A sixty-two year old woman who earns half her income from the sale of sprouts and microgreens at the Sarasota downtown Farmers Market was shut down today by the Florida Department of Agriculture. The greens she sells are grown in sprouting trays on shelves on her screened porch. Each week she cuts the shoots that are ready for sale, fills plastic baggies with her nutritious, organic greens, and carries them to the Saturday Sarasota Farmers Market for sale to the public. Today she learned that she cannot continue to do so because the greens are not packaged in a commercial kitchen.
My brief investigation of the incident elicited some interesting comments from vendors at the Farmers Market. One of them told me that the issue is the packaging of the microgreens, which the Department of Agriculture considers “processing.” If the greens had been laid out in bulk for customers to fill their own bags, there would have been no problem. Even more bizarre, if the vendor had placed the cut greens in a plastic bag but NOT SEALED THE BAG, this would not have constituted processing, and would not have been a violation of their regulations.
I don’t see any difference between between microgreens that are cut and placed in a plastic baggie and a tomato or a cucumber that is picked off the vine and placed in a wooden basket for sale. Frankly, whether I carry home a tomato or a bag of sprouts, I’m going to wash the produce before I eat it.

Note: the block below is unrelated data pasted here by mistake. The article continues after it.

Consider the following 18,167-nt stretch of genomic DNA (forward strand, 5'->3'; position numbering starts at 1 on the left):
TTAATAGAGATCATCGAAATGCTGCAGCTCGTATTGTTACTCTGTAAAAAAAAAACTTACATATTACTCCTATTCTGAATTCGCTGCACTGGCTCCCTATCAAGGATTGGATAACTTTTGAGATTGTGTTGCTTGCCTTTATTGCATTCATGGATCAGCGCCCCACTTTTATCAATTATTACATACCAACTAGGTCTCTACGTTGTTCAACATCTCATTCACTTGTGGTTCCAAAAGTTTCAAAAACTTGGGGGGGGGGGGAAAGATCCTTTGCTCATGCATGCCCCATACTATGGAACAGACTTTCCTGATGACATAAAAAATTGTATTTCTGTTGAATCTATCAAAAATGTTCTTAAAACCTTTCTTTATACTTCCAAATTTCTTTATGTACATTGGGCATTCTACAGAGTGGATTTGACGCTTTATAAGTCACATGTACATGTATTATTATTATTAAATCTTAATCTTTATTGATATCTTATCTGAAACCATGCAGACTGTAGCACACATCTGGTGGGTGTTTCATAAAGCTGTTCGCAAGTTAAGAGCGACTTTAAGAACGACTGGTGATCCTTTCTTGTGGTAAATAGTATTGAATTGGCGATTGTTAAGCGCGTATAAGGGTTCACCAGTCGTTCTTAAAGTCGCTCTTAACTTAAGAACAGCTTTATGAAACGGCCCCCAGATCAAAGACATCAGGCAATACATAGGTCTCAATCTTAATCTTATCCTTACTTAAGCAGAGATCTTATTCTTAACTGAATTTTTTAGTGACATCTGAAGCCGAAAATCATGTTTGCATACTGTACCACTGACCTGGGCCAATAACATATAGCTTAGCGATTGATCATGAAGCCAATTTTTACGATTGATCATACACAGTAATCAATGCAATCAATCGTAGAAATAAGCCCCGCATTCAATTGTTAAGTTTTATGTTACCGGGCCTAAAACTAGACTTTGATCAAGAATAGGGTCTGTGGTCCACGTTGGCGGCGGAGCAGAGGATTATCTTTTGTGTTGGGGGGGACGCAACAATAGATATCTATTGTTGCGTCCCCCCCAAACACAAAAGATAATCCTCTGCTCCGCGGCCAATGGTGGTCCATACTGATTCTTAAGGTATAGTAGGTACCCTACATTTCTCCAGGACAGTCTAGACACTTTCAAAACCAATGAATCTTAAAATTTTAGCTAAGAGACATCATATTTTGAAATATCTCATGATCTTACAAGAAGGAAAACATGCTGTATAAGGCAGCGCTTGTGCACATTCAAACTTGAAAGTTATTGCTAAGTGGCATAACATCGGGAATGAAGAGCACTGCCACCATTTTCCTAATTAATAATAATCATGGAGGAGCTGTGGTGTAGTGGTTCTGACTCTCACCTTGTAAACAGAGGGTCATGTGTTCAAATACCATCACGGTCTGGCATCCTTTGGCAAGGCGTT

Either the regulations within the food industry have become so convoluted as to be devoid of common sense, or there is some corruption afoot. Not long ago I wrote about a farmer in Minnesota who became entangled in a Catch-22 situation when he leased 25 acres to boost his production of fruits and vegetables for the local downtown farmers market. The ridiculous regulations that created that situation came about because the powerful farm lobby has worked to create legislation designed to protect the giant corporate fruit and vegetable farm operations, which are predominantly located in Florida and California. Seems these corporate giants are threatened by the small farmers who are supplying the increasingly popular Farmers Markets around the country.
I spent a couple of hours researching the Florida Department of Agriculture rules and regulations online and simply couldn’t make sense out of them. In many cases, the rules are contradictory from one section to the next. I have to wonder if they are written in such a manner as to be indecipherable by the general public. While it is entirely possible that this whole incident is based upon stupidity and bureaucratic red tape, it is also possible that this is just another example of a governmental agency bowing to pressure from a powerful, well-organized, well-funded lobby.
Unfortunately, the main person hurt by this is a sweet little lady with the most dazzling smile I have ever seen. Now, not only do I worry where I will find organic microgreens, I also worry about how she will support herself now that half of her meager income has been eliminated.